You’ve just had an MOT and the car passed with flying colours. It isn’t until you start driving a week or so later that you feel vibrations. Your first thought might be to ignore it since the car didn’t show any issues at the MOT centre. But before you drive on, here are three possible reasons for the vibration which might surprise you…
The last thing you think about when you drive is the drive shaft. This vital part of the car helps controls the steering, making the transition of movement between the steering wheel and the wheels. A drive shaft can fail and older cars are more at risk of a drive shaft failing. Typically, vibrations aren’t felt in the steering wheel but in the footwell of the car with vibrations worsening over time. Speeds above 20mph are normally enough to feel the effects of a failed drive shaft. It’s vital to keep journeys short and get the part replaced quickly as the car’s steering will eventually fail. A failed drive shaft at high speed can be catastrophic.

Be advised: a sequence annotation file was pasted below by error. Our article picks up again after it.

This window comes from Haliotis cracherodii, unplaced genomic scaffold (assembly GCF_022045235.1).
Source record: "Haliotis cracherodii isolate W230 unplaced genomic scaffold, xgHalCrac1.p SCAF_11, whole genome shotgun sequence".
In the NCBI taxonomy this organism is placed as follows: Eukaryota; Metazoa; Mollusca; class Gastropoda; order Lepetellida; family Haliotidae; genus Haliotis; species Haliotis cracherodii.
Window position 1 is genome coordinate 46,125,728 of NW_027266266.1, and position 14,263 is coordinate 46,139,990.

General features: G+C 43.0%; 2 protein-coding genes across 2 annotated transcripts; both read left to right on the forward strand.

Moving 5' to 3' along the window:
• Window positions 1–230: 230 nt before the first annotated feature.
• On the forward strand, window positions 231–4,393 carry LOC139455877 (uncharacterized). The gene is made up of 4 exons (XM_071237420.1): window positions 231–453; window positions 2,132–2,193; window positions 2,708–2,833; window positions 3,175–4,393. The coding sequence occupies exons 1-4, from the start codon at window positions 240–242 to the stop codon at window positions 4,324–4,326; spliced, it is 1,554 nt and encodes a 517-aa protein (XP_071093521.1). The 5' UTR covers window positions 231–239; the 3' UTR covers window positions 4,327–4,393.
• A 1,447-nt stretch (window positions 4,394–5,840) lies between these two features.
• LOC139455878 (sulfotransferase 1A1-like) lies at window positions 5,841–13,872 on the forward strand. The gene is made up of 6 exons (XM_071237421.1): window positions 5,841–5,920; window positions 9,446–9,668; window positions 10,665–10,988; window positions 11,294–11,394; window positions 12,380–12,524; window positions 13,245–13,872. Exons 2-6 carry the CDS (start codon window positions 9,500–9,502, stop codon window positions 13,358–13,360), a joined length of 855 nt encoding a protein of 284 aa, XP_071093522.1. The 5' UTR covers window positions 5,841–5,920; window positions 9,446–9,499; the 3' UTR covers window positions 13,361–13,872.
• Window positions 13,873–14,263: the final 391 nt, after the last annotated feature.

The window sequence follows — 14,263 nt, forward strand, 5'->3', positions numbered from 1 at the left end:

We use our brakes all of the time. We rarely think brakes can be a reason for vibration, but incorrectly fitted brakes or trapped road debris between the calliper and the wheel can cause slight shaking. This vibration is noticeable at speeds over 30mph. A mechanic can quickly free the debris from the brakes without too much trouble.
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Loose parts like the engine mounts could also be the cause of vibration. The role of the engine mount keeps the car’s engine fixed to the frame. As with any other part, the engine mount can wear down. Usually, the car will be noisier, and the vibrations will be on the extreme side. Problems which can be caused by the engine mount include damages to other parts of the car, from wearing of tyres to the gearbox (some parts are located near the engine mount).
The next time you feel a vibration make sure you book into a garage for car repair work. Something as small as a worn part can end up being costly and can put you and other road users at risk.